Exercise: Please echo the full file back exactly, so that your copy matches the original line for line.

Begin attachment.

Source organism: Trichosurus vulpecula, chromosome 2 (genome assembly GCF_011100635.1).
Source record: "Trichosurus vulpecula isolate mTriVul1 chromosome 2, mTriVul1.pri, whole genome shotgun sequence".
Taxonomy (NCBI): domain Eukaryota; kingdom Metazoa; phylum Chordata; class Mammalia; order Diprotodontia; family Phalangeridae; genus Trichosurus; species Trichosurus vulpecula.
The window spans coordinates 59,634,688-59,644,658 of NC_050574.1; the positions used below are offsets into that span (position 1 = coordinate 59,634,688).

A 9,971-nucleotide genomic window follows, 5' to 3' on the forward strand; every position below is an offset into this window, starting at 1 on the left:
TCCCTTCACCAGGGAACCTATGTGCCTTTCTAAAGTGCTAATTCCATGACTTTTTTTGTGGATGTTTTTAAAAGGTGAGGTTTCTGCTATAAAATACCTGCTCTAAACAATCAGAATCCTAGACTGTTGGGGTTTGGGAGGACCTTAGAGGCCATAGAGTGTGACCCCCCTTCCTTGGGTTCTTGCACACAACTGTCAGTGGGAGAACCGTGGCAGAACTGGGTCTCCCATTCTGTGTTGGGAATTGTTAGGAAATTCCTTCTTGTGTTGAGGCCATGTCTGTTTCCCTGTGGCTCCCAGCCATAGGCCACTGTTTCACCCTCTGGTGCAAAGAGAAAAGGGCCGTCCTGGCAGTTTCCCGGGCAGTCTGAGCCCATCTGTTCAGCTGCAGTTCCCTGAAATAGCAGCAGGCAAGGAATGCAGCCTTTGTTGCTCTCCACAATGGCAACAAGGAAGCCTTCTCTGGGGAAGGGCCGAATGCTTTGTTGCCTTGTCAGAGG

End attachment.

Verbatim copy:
Source organism: Trichosurus vulpecula, chromosome 2 (genome assembly GCF_011100635.1).
Source record: "Trichosurus vulpecula isolate mTriVul1 chromosome 2, mTriVul1.pri, whole genome shotgun sequence".
Taxonomy (NCBI): domain Eukaryota; kingdom Metazoa; phylum Chordata; class Mammalia; order Diprotodontia; family Phalangeridae; genus Trichosurus; species Trichosurus vulpecula.
The window spans coordinates 59,634,688-59,644,658 of NC_050574.1; the positions used below are offsets into that span (position 1 = coordinate 59,634,688).

A 9,971-nucleotide genomic window follows, 5' to 3' on the forward strand; every position below is an offset into this window, starting at 1 on the left:
TCCCTTCACCAGGGAACCTATGTGCCTTTCTAAAGTGCTAATTCCATGACTTTTTTTGTGGATGTTTTTAAAAGGTGAGGTTTCTGCTATAAAATACCTGCTCTAAACAATCAGAATCCTAGACTGTTGGGGTTTGGGAGGACCTTAGAGGCCATAGAGTGTGACCCCCCTTCCTTGGGTTCTTGCACACAACTGTCAGTGGGAGAACCGTGGCAGAACTGGGTCTCCCATTCTGTGTTGGGAATTGTTAGGAAATTCCTTCTTGTGTTGAGGCCATGTCTGTTTCCCTGTGGCTCCCAGCCATAGGCCACTGTTTCACCCTCTGGTGCAAAGAGAAAAGGGCCGTCCTGGCAGTTTCCCGGGCAGTCTGAGCCCATCTGTTCAGCTGCAGTTCCCTGAAATAGCAGCAGGCAAGGAATGCAGCCTTTGTTGCTCTCCACAATGGCAACAAGGAAGCCTTCTCTGGGGAAGGGCCGAATGCTTTGTTGCCTTGTCAGAGG